Let me say up front that I have no idea how to review Glory #25. I do not know what this review is going to say. As of writing this, I do not have a score in mind, nor am I sure what I will critique or praise. This book has me a little flummoxed. That is why, instead of taking my time and coming to terms with what I have seen, I am going to write this immediately and review this thing stream-of-consciousness style. Excited to find out what I think? I know I sure am.
Alright. Glory. I have not read Glory before and I was not previously aware of the character. Apparently, Glory was a superhero originally created by the infamous Rob Liefeld as a half-Amazon/half-demon/half-obvious-Wonder-Woman-rip-off. At this point she fought Nazis or something. I don’t know and I can’t imagine caring less. After this, the legendary Alan Moore came to Image and made several of Liefeld’s creation his own, including Glory. Of course, this is Joe Keatinge’s version of the character. My understanding is that the story and characters have been retooled a bit once more and this current version actually started in Glory #23. Which would make this only the third issue in the story. As such, I am a little confused as to why this book is so polarizingly impenetrable.
So, the first page is a panel of a sleeping child with the giant words “RILEY DREAMS” as framing. Turn the page and we are five hundred years in the future. What? Is there some Rip Van Winkle shenanigans going on? Is this part of the dream? Could the dream be entirely unrelated? It did come right at the start with no context or introduction. There is really no way of knowing until you get to the end of the book. Obviously, I am saying this from a frame of reference that lacks any of the previous books, but I cannot help but feel a little effort should have been made to include new readers here. Without the context of what is actually going on, every event that follows seemed a little confusing to me. I mean, even if this is Riley’s dream, does that mean it is an accurate depiction of the future? I have no idea. I know all of zilch about Riley and Riley’s dreams. Why is any of this more important than what is happening right now? Should the story be taking place five hundred years in the future? Maybe that is the more interesting setting.
It certainly looks like that may be the case. Granted, this book shows nothing of the present, but the future, as it is displayed here, does have a certain grit and sense of lawlessness that I find compelling. The way some of the characters are dressed and the way the locales teem with broken humans and alien life makes me think of a more vicious Mos Eisley. Actually, the whole thing reminds me a great deal of the fantastic manga series Battle Angel Alita. If the rest of the series exudes a similar atmosphere, then I can certainly anticipate a growing interest. Unfortunately, not too much of that element shows up here.
The story, I guess, is about Riley searching for Glory. Why are they still alive after five hundred years? I have no idea. Also, before this gets too confusing, let me note that I am not sure of Riley’s gender. I think she is a girl, so I will refer to her as such, but this assumption is more or less based on nothing. So, Riley is old, but not dead for some reason, and goes to look for Glory. She finds her almost immediately. There is literally one short action scene, then she drives to the middle of nowhere, and then Glory shows up. For some reason, Glory, who looks like an extremely-scarred and extremely-muscular warrior woman, looks like an alien robot thing in the future. Again, I do not know why this is. I do not know how the characters recognize one another, since they look nothing like their appearances in the present. My guess is that it does not matter. The two have a chat that does not end well and then the book ends with, what I assume is, a shocking revelation.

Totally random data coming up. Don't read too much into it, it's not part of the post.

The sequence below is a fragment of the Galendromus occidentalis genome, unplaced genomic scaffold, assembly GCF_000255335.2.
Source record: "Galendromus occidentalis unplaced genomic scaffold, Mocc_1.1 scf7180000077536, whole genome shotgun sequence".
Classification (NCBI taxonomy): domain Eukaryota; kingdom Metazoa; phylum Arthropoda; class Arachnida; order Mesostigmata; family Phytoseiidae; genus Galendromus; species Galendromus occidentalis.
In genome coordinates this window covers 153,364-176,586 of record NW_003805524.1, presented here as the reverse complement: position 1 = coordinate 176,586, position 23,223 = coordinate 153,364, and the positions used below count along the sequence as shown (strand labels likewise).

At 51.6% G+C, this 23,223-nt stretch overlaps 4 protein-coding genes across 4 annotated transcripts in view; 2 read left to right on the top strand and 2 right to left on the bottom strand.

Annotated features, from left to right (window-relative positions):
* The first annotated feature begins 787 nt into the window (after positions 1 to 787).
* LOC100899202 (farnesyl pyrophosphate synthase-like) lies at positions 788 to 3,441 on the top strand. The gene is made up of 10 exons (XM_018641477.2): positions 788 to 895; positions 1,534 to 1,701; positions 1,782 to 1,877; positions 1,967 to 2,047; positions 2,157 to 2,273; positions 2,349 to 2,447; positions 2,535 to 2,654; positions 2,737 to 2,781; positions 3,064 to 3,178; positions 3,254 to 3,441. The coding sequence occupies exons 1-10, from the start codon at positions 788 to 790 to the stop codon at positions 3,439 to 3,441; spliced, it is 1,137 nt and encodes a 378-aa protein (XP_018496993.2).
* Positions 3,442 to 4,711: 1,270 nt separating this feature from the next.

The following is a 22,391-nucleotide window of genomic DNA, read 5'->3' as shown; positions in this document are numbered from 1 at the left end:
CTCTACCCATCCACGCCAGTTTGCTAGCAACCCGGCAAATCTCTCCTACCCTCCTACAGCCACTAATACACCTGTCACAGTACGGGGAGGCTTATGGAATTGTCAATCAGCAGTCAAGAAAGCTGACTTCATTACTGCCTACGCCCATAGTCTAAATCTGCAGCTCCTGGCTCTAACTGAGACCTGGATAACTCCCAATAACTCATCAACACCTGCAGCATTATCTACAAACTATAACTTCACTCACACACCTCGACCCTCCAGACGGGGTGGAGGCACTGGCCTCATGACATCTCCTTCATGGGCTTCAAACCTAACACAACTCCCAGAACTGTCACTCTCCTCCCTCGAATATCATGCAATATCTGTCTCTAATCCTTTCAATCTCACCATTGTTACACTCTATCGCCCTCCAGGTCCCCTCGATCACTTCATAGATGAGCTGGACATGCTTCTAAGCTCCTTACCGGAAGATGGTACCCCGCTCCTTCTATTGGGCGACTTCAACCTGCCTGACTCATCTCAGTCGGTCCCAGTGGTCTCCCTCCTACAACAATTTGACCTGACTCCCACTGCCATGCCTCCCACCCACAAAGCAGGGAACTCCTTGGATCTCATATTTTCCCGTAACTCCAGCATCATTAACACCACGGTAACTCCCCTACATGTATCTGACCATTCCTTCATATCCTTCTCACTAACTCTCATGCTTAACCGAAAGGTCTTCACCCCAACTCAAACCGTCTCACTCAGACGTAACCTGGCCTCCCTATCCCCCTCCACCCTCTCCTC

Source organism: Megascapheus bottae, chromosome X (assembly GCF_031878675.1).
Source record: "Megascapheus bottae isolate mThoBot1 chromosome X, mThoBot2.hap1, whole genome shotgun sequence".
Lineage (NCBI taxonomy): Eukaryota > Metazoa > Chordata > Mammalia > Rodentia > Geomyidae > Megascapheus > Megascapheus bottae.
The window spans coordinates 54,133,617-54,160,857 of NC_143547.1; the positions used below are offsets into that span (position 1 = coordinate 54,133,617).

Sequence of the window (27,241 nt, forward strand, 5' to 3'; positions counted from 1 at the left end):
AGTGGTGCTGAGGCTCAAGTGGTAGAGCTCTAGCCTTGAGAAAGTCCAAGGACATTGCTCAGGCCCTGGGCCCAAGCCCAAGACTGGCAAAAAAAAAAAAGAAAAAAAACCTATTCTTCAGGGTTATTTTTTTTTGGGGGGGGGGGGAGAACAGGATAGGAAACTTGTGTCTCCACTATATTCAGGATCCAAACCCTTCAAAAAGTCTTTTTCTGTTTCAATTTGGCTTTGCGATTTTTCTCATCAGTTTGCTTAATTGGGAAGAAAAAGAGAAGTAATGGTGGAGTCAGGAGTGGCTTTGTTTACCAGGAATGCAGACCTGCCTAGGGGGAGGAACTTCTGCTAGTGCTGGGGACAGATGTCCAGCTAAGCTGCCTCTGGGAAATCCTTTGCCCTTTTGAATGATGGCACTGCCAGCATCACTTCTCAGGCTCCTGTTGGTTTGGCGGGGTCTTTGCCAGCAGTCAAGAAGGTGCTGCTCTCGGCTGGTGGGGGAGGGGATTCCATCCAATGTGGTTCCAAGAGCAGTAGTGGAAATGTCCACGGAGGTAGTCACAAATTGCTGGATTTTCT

If I had context for any of the events transpiring in this book, then I really do not know how much of a difference it would have made. It does not seem like there could possibly be enough to make all of this make sense. This is easily one of the most confusing things I have read in a while. Which is why I find it really strange that I kind of liked it.
To be clear, I certainly cannot give this book a resounding recommendation. The content is just far too inexplicable. Having said that, I am legitimately intrigued. Glory is mysterious and conflicted. One of the few things made clear is that she fights to protect people, but ends up doing more harm than good. She is this giantess of a woman, covered in scars from countless battles, but the dialogue and body language portrayed in the art is effective in making her seem vulnerable. I want to know about her fight and her relationship with Riley. I want to know about this future and what part Riley or her dreams have to play in any of this. The art is adequate at violence and somewhat confusing in telling a visual story, but the expressive body language and the atmospheric trappings left me with a lasting impression.
A book that is not for everyone, but has a few stand out moments, sounds pretty fitting for Glory #25. According to my grading scale, that is a six. That was me just then deciding on the score. You don’t even have to scroll to the bottom now. What a time save. Anyway, if you have the extra cash, then maybe you will want to give this book a shot. Maybe you won’t. I certainly couldn’t blame anyone, either way. When Glory #26 is out I have every intention of seeing if this issue looks any clearer in retrospect, but, for now, it is what it is: A confusing comic that I somehow enjoyed.